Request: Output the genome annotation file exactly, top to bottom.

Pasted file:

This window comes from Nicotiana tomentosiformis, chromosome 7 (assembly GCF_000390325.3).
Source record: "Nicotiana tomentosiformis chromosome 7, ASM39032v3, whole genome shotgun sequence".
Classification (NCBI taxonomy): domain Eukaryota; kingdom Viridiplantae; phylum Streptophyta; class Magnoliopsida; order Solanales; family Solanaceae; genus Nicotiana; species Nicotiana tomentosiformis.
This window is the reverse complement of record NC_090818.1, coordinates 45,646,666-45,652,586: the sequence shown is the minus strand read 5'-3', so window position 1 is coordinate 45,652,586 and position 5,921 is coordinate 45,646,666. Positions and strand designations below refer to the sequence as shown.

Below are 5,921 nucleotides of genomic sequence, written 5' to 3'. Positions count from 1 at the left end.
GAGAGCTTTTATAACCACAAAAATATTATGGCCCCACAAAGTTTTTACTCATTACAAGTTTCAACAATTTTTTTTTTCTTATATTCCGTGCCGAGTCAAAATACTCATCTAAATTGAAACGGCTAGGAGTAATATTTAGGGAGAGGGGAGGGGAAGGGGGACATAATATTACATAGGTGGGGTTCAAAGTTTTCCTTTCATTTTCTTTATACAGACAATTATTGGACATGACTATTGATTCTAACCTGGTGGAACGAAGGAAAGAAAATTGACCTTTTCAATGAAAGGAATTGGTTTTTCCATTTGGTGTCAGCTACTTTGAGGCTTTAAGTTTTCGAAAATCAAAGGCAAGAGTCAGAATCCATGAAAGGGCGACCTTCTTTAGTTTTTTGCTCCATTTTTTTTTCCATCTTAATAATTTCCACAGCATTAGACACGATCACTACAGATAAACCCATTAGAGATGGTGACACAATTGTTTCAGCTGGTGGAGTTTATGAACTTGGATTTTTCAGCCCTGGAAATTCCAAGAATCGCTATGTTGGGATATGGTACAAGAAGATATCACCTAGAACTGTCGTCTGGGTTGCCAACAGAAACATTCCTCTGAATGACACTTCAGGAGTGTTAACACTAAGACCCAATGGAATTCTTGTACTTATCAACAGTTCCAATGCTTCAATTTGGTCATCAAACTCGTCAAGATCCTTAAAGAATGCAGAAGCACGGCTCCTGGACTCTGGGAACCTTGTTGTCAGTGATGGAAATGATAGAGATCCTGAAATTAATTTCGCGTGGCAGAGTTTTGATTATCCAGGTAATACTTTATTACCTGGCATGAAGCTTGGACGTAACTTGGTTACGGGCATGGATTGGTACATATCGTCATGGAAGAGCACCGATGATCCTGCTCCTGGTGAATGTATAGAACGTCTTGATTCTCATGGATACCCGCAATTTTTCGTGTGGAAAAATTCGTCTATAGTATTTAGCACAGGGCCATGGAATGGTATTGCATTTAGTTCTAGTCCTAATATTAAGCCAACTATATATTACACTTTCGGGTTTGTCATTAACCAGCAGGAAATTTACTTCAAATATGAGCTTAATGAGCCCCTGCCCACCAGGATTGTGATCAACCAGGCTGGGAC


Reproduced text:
This window comes from Nicotiana tomentosiformis, chromosome 7 (assembly GCF_000390325.3).
Source record: "Nicotiana tomentosiformis chromosome 7, ASM39032v3, whole genome shotgun sequence".
Classification (NCBI taxonomy): domain Eukaryota; kingdom Viridiplantae; phylum Streptophyta; class Magnoliopsida; order Solanales; family Solanaceae; genus Nicotiana; species Nicotiana tomentosiformis.
This window is the reverse complement of record NC_090818.1, coordinates 45,646,666-45,652,586: the sequence shown is the minus strand read 5'-3', so window position 1 is coordinate 45,652,586 and position 5,921 is coordinate 45,646,666. Positions and strand designations below refer to the sequence as shown.

Below are 5,921 nucleotides of genomic sequence, written 5' to 3'. Positions count from 1 at the left end.
GAGAGCTTTTATAACCACAAAAATATTATGGCCCCACAAAGTTTTTACTCATTACAAGTTTCAACAATTTTTTTTTTCTTATATTCCGTGCCGAGTCAAAATACTCATCTAAATTGAAACGGCTAGGAGTAATATTTAGGGAGAGGGGAGGGGAAGGGGGACATAATATTACATAGGTGGGGTTCAAAGTTTTCCTTTCATTTTCTTTATACAGACAATTATTGGACATGACTATTGATTCTAACCTGGTGGAACGAAGGAAAGAAAATTGACCTTTTCAATGAAAGGAATTGGTTTTTCCATTTGGTGTCAGCTACTTTGAGGCTTTAAGTTTTCGAAAATCAAAGGCAAGAGTCAGAATCCATGAAAGGGCGACCTTCTTTAGTTTTTTGCTCCATTTTTTTTTCCATCTTAATAATTTCCACAGCATTAGACACGATCACTACAGATAAACCCATTAGAGATGGTGACACAATTGTTTCAGCTGGTGGAGTTTATGAACTTGGATTTTTCAGCCCTGGAAATTCCAAGAATCGCTATGTTGGGATATGGTACAAGAAGATATCACCTAGAACTGTCGTCTGGGTTGCCAACAGAAACATTCCTCTGAATGACACTTCAGGAGTGTTAACACTAAGACCCAATGGAATTCTTGTACTTATCAACAGTTCCAATGCTTCAATTTGGTCATCAAACTCGTCAAGATCCTTAAAGAATGCAGAAGCACGGCTCCTGGACTCTGGGAACCTTGTTGTCAGTGATGGAAATGATAGAGATCCTGAAATTAATTTCGCGTGGCAGAGTTTTGATTATCCAGGTAATACTTTATTACCTGGCATGAAGCTTGGACGTAACTTGGTTACGGGCATGGATTGGTACATATCGTCATGGAAGAGCACCGATGATCCTGCTCCTGGTGAATGTATAGAACGTCTTGATTCTCATGGATACCCGCAATTTTTCGTGTGGAAAAATTCGTCTATAGTATTTAGCACAGGGCCATGGAATGGTATTGCATTTAGTTCTAGTCCTAATATTAAGCCAACTATATATTACACTTTCGGGTTTGTCATTAACCAGCAGGAAATTTACTTCAAATATGAGCTTAATGAGCCCCTGCCCACCAGGATTGTGATCAACCAGGCTGGGAC